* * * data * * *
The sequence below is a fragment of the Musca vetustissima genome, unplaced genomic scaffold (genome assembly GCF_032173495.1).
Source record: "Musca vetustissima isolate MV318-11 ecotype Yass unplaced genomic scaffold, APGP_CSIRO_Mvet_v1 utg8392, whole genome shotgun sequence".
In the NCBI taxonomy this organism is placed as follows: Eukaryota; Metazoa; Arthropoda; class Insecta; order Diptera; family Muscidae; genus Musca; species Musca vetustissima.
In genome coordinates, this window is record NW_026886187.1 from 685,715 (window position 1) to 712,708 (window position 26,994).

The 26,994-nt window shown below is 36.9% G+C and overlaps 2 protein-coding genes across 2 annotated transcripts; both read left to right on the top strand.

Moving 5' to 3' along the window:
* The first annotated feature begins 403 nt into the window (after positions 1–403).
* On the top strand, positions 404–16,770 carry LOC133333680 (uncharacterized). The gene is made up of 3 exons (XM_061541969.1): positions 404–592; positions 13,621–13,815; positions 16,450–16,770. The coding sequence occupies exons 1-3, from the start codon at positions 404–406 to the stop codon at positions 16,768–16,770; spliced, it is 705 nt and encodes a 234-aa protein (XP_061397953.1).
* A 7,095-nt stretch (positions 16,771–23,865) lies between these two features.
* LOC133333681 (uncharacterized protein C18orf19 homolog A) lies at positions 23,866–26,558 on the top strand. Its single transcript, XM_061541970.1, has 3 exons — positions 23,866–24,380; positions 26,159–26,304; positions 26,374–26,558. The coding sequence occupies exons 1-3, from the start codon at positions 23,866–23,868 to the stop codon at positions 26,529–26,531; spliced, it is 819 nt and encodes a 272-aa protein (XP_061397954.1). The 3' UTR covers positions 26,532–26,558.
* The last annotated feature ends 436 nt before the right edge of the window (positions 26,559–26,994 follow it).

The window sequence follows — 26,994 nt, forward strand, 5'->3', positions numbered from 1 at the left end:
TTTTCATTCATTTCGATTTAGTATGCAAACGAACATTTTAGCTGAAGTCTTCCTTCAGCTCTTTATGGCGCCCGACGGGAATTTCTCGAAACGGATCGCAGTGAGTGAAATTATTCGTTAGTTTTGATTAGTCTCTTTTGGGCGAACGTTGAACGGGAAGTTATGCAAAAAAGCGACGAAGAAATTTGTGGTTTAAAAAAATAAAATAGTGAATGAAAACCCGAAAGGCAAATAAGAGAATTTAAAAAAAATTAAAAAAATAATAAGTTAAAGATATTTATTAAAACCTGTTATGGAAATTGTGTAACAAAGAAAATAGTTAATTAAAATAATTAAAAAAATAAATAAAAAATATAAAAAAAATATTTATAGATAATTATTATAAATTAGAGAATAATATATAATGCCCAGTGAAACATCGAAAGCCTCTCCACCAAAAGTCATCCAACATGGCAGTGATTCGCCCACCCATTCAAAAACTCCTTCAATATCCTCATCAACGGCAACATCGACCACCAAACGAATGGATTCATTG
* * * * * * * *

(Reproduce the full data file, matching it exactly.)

The sequence below is a fragment of the Musca vetustissima genome, unplaced genomic scaffold (genome assembly GCF_032173495.1).
Source record: "Musca vetustissima isolate MV318-11 ecotype Yass unplaced genomic scaffold, APGP_CSIRO_Mvet_v1 utg8392, whole genome shotgun sequence".
In the NCBI taxonomy this organism is placed as follows: Eukaryota; Metazoa; Arthropoda; class Insecta; order Diptera; family Muscidae; genus Musca; species Musca vetustissima.
In genome coordinates, this window is record NW_026886187.1 from 685,715 (window position 1) to 712,708 (window position 26,994).

The 26,994-nt window shown below is 36.9% G+C and overlaps 2 protein-coding genes across 2 annotated transcripts; both read left to right on the top strand.

Moving 5' to 3' along the window:
* The first annotated feature begins 403 nt into the window (after positions 1–403).
* On the top strand, positions 404–16,770 carry LOC133333680 (uncharacterized). The gene is made up of 3 exons (XM_061541969.1): positions 404–592; positions 13,621–13,815; positions 16,450–16,770. The coding sequence occupies exons 1-3, from the start codon at positions 404–406 to the stop codon at positions 16,768–16,770; spliced, it is 705 nt and encodes a 234-aa protein (XP_061397953.1).
* A 7,095-nt stretch (positions 16,771–23,865) lies between these two features.
* LOC133333681 (uncharacterized protein C18orf19 homolog A) lies at positions 23,866–26,558 on the top strand. Its single transcript, XM_061541970.1, has 3 exons — positions 23,866–24,380; positions 26,159–26,304; positions 26,374–26,558. The coding sequence occupies exons 1-3, from the start codon at positions 23,866–23,868 to the stop codon at positions 26,529–26,531; spliced, it is 819 nt and encodes a 272-aa protein (XP_061397954.1). The 3' UTR covers positions 26,532–26,558.
* The last annotated feature ends 436 nt before the right edge of the window (positions 26,559–26,994 follow it).

The window sequence follows — 26,994 nt, forward strand, 5'->3', positions numbered from 1 at the left end:
TTTTCATTCATTTCGATTTAGTATGCAAACGAACATTTTAGCTGAAGTCTTCCTTCAGCTCTTTATGGCGCCCGACGGGAATTTCTCGAAACGGATCGCAGTGAGTGAAATTATTCGTTAGTTTTGATTAGTCTCTTTTGGGCGAACGTTGAACGGGAAGTTATGCAAAAAAGCGACGAAGAAATTTGTGGTTTAAAAAAATAAAATAGTGAATGAAAACCCGAAAGGCAAATAAGAGAATTTAAAAAAAATTAAAAAAATAATAAGTTAAAGATATTTATTAAAACCTGTTATGGAAATTGTGTAACAAAGAAAATAGTTAATTAAAATAATTAAAAAAATAAATAAAAAATATAAAAAAAATATTTATAGATAATTATTATAAATTAGAGAATAATATATAATGCCCAGTGAAACATCGAAAGCCTCTCCACCAAAAGTCATCCAACATGGCAGTGATTCGCCCACCCATTCAAAAACTCCTTCAATATCCTCATCAACGGCAACATCGACCACCAAACGAATGGATTCATTG